in the summer of 2019 on Free Dirt Records.
Quique dibuja la tristeza (Quique draws sadness) is the winner of this year’s Best World Music and Fusion Album at Spain’s prestigious Premios MIN (the influential indie awards). Los Hermanos Cubero are brothers Enrique (Quique) Ruiz Cubero and Roberto Ruiz Cubero. For several years, they have been mixing Castilian folk music with American bluegrass.
This is a bittersweet album, a tribute to Quique’s wife, Olga, who died of cancer. The lyrics reflect the pain, memories, and grief that so deeply affected Quique. Musically, the bluegrass influences are clearly visible in the form of intimate acoustic arrangements with mandolin and guitar. Meanwhile, the guest fiddler adds a country and western element.
Quique dibuja la tristeza was recorded live at the end of 2017 with a mobile unit at LaVeguilla Winery in Olivares de Duero (Valladolid province). The lineup featured Enrique (Quique) Ruiz Cubero on guitar and vocals; Roberto Ruiz Cubero on mandolin and vocals; Jaime del Blanco on violin, baritone violin and viola; and Oriol Aguilar on acoustic bass.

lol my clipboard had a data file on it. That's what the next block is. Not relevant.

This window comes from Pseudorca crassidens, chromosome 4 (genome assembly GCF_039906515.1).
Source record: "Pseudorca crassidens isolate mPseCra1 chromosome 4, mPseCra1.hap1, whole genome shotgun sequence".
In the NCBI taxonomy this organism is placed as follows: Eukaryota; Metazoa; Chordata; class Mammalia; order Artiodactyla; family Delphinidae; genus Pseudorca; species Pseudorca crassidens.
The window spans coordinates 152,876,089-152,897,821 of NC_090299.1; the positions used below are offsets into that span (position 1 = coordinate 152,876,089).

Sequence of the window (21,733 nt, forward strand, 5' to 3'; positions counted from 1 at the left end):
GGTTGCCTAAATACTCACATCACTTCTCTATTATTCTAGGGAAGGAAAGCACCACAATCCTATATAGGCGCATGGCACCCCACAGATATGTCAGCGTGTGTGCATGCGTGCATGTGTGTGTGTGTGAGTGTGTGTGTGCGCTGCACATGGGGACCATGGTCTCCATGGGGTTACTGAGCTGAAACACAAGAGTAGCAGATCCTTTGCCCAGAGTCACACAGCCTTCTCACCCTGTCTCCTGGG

Los Hermanos Cubero have released an intensely personal album with remarkably expressive vocals and a fascinating, stripped down bluegrass meets Spanish trad crossover sound.
Mandolin virtuoso and vocalist Roland White recorded A Tribute to the Kentucky Colonels with various generations of bluegrass musicians. Roland, who was inducted into the International Bluegrass Music Association Hall of Fame, was one of the original founders of the Kentucky Colonels, a bluegrass band from southern California that became popular during the 1960s.
The Kentucky Colonels introduced the acoustic guitar as a lead instrument in bluegrass. The Kentucky Colonels released two influential albums in the 60s: The New Sound of Bluegrass America (1963) and Appalachian Swing! (1964).
The material featured on A Tribute to the Kentucky Colonels are superb new recordings made in North Carolina and Tennessee of classic songs and swinging instrumentals that the Kentucky Colonels popularized in the 1960s. Although the mandolin takes the leading role, there is plenty of dazzling interplay between the mandolin, guitar, banjo and fiddle.